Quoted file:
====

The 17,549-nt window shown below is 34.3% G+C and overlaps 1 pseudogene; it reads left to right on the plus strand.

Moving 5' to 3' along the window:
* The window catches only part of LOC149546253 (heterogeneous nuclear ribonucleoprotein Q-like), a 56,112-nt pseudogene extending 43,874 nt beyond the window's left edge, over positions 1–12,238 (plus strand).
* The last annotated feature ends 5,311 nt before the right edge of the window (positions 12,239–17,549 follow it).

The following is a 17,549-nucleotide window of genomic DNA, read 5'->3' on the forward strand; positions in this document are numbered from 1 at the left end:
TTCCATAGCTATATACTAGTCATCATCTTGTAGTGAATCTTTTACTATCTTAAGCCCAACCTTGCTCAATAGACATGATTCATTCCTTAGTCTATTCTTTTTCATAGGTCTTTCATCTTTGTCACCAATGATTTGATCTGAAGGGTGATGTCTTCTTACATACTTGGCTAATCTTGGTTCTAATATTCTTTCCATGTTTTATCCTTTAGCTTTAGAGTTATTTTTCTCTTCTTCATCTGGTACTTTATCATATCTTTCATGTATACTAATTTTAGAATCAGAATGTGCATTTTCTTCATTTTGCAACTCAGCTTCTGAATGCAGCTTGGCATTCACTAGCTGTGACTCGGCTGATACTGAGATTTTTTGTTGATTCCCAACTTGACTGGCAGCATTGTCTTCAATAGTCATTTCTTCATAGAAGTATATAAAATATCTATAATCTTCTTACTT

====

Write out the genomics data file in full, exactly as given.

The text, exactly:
The 17,549-nt window shown below is 34.3% G+C and overlaps 1 pseudogene; it reads left to right on the plus strand.

Moving 5' to 3' along the window:
* The window catches only part of LOC149546253 (heterogeneous nuclear ribonucleoprotein Q-like), a 56,112-nt pseudogene extending 43,874 nt beyond the window's left edge, over positions 1–12,238 (plus strand).
* The last annotated feature ends 5,311 nt before the right edge of the window (positions 12,239–17,549 follow it).

The following is a 17,549-nucleotide window of genomic DNA, read 5'->3' on the forward strand; positions in this document are numbered from 1 at the left end:
TTCCATAGCTATATACTAGTCATCATCTTGTAGTGAATCTTTTACTATCTTAAGCCCAACCTTGCTCAATAGACATGATTCATTCCTTAGTCTATTCTTTTTCATAGGTCTTTCATCTTTGTCACCAATGATTTGATCTGAAGGGTGATGTCTTCTTACATACTTGGCTAATCTTGGTTCTAATATTCTTTCCATGTTTTATCCTTTAGCTTTAGAGTTATTTTTCTCTTCTTCATCTGGTACTTTATCATATCTTTCATGTATACTAATTTTAGAATCAGAATGTGCATTTTCTTCATTTTGCAACTCAGCTTCTGAATGCAGCTTGGCATTCACTAGCTGTGACTCGGCTGATACTGAGATTTTTTGTTGATTCCCAACTTGACTGGCAGCATTGTCTTCAATAGTCATTTCTTCATAGAAGTATATAAAATATCTATAATCTTCTTACTT